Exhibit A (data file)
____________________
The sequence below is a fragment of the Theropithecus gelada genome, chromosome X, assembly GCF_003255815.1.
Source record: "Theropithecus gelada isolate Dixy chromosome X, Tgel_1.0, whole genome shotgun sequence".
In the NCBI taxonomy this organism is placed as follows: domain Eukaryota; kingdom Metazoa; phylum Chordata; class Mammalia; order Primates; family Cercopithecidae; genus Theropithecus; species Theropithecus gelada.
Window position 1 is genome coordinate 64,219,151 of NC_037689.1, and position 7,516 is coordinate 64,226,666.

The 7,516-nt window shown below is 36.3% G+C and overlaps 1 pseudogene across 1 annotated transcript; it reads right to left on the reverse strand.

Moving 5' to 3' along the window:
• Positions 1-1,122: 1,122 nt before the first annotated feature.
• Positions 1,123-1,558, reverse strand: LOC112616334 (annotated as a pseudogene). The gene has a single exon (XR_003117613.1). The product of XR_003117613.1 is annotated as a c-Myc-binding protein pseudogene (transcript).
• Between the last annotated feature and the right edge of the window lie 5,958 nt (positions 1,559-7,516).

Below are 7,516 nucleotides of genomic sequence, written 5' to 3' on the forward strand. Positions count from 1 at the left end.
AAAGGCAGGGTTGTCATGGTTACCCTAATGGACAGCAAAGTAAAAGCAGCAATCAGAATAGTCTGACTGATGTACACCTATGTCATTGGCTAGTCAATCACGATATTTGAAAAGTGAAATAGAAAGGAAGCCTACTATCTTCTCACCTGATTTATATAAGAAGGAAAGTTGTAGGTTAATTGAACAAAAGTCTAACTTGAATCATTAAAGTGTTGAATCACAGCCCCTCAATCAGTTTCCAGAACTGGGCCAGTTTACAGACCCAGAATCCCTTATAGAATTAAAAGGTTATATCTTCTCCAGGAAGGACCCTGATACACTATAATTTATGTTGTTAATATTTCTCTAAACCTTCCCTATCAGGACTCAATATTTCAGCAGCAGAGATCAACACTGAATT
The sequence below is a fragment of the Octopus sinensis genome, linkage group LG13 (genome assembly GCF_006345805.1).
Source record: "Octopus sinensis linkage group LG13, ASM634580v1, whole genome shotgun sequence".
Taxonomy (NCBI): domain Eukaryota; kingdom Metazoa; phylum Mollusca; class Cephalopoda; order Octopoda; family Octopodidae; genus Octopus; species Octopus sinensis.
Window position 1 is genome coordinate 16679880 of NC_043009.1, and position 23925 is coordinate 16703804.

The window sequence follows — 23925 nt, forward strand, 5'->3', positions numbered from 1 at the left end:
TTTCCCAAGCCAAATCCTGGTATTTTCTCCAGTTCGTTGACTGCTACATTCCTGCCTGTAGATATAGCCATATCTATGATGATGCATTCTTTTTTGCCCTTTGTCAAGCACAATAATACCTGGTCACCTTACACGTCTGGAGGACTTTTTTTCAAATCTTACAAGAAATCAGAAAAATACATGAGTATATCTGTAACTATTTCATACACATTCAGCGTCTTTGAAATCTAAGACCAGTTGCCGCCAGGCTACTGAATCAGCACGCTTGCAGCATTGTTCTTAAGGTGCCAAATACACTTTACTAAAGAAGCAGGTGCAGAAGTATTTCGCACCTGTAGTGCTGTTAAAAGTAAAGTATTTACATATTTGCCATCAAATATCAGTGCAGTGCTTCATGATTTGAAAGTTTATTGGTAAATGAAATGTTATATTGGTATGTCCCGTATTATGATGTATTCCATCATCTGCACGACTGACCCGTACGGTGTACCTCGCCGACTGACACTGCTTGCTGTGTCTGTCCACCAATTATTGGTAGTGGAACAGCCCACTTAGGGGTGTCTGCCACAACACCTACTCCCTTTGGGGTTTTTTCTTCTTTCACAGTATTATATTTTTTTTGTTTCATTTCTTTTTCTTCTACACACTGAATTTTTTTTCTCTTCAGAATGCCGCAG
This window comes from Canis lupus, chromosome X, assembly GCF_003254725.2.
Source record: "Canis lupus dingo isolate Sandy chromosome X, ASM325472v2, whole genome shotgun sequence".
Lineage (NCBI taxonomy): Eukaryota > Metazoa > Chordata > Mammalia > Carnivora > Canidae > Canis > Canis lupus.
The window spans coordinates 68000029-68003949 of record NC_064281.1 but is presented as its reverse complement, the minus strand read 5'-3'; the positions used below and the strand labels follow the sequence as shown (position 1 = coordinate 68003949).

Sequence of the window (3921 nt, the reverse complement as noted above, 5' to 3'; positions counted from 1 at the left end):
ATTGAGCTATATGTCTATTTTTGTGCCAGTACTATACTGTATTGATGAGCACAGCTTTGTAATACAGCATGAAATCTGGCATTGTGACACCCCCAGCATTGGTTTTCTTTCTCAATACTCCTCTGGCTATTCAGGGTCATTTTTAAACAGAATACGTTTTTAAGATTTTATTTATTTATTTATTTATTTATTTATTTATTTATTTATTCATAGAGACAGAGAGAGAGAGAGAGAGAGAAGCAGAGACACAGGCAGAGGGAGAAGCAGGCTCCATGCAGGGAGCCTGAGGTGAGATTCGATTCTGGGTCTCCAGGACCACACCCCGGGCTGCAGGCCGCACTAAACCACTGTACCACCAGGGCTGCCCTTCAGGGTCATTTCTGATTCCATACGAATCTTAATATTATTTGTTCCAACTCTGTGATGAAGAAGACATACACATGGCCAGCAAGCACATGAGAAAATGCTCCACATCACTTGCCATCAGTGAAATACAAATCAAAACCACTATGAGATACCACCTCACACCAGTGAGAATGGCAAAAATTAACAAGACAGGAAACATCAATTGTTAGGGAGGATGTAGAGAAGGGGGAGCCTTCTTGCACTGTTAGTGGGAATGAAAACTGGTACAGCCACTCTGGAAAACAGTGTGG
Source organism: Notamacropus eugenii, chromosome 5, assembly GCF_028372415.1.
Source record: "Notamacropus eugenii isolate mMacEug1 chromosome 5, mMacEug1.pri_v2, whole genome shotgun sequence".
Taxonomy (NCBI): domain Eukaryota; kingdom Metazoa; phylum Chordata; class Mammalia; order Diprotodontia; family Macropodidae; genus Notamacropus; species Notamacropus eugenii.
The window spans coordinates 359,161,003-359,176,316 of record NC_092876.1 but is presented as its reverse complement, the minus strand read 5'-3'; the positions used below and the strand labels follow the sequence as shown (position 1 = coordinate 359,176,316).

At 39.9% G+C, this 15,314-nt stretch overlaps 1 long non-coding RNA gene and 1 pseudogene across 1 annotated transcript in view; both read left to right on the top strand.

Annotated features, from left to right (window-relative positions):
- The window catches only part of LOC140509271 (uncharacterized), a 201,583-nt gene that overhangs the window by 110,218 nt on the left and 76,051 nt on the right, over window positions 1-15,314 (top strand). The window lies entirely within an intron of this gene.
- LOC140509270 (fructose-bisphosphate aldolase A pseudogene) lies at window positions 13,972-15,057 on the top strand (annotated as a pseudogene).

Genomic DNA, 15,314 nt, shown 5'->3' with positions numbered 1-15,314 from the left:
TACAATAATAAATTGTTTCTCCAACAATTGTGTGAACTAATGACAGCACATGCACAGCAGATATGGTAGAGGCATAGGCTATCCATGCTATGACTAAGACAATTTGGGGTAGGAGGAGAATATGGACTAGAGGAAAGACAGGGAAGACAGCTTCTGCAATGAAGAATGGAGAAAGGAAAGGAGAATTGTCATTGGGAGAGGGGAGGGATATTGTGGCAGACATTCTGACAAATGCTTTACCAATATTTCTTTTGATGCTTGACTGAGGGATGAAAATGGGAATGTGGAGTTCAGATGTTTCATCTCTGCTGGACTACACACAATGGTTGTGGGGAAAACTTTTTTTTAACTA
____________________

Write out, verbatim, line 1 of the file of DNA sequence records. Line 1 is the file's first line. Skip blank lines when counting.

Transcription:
The sequence below is a fragment of the Theropithecus gelada genome, chromosome X, assembly GCF_003255815.1.